What’s in a line of poetry?

What is a line of poetry?

The drink is determined by the drinker.

A great line of poetry is like a shot of whiskey.

A poem is like a horse race. The horses are beautiful, strong, and fast, and they make the circuit in a few minutes. The race is over quickly, but everything leads up to it. Families mass. The whole ceremony which surrounds the race is delicious and slow. The horses were once colts. On the big day, there are many flowers. The poem is a beautiful blur of beauty. The crowd leans in during those exciting moments to hear what beauty has to say.

We scan the crowd, and if we should see a beautiful face, a very, very rare one, we marvel at how it has the same features as the world, but is beautiful in the extreme, and for obvious reasons that we are yet unable to comprehend, having to do with what we see of minute proportions of common objects: nose, eye, chin; and the way the elegant body carries the head, the hair that falls over the face, a small smile—these bring joy, but it is the sight of a face’s beautiful triumph in micro-inches that expands our chest in sighs, causes us to stop in the shadow of ourselves where a beam of sun in our eye has strayed.

The vast park is silent. The crowd has passed through large boulevards—or small roads that look like any quaint suburb of any large city in the world, with spring-thickened trees, the small shops with freshly painted signs. The millions have hushed themselves to hear the first poet in the 2016 March Madness Tournament utter their treasured line:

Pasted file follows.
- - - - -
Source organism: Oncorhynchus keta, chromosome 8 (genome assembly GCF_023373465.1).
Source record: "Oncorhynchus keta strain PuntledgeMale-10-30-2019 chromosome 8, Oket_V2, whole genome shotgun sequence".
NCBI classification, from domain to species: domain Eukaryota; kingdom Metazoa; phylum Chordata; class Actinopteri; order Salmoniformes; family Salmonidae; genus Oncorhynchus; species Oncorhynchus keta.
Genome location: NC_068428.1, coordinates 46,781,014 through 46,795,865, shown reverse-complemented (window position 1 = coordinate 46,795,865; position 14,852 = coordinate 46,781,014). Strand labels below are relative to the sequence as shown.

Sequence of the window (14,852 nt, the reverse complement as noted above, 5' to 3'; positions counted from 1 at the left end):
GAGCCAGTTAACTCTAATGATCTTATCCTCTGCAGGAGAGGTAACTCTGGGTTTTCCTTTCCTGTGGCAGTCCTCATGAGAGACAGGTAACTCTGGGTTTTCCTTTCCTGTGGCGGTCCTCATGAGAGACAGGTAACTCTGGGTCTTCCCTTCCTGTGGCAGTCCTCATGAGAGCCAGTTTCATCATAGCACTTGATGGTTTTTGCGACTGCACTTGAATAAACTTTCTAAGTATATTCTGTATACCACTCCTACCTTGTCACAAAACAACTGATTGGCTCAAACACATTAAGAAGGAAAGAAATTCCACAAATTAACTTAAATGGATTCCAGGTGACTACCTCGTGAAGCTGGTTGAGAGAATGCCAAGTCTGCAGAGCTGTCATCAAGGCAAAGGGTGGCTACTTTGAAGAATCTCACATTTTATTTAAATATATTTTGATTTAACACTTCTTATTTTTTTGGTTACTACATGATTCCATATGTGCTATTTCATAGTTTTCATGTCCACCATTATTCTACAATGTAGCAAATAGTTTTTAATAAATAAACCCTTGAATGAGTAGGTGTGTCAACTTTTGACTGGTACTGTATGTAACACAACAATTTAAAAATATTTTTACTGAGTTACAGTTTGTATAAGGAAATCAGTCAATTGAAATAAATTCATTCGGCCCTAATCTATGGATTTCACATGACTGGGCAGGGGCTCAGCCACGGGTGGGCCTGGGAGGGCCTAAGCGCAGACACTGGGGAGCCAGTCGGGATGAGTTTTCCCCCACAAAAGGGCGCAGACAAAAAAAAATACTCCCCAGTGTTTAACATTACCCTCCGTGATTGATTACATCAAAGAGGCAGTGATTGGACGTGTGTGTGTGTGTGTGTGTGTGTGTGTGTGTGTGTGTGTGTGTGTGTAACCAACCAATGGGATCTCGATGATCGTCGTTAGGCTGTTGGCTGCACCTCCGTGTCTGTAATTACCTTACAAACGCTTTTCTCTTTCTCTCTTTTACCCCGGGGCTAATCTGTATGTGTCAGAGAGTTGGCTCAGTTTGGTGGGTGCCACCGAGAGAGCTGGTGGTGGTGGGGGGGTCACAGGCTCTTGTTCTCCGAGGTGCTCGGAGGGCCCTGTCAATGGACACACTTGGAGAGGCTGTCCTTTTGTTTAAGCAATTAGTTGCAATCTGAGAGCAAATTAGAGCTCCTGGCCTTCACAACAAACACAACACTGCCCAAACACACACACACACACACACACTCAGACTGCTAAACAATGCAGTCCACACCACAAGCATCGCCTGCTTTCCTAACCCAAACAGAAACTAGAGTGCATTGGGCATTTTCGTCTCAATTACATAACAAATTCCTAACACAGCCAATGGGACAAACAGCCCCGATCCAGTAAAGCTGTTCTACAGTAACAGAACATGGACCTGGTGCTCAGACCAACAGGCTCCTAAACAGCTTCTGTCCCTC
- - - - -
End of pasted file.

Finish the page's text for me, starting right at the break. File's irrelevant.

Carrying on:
Donald Hall, author of hundreds of books on many subjects; old, regal, bearded—we once discussed Whitman with him in a bar in Iowa City—has loved and married Jane Kenyon, has watched Jane Kenyon die—Donald Hall, poet of lyrics and laments and epics and songs, anthologist, populist, pronounces with syllables solemn and slow:

To grow old is to lose everything.

Around the park, no sound.

The tournament has begun.

Now, Jennifer Moxley, respectfully and slow, moves to the podium. All eyes are on her, noting what she is wearing, a black dress—with gold designs tastefully embroidered into the fabric—her skin pale in the bright sunshine blasting the day:

How lovely it is not to go. To suddenly take ill.

The guests shift slightly in their seats as the line descends into their souls.

Donald Hall smiles.

Jennifer Moxley is motionless in the sun.

And the winner is…






  1. Surazeus said,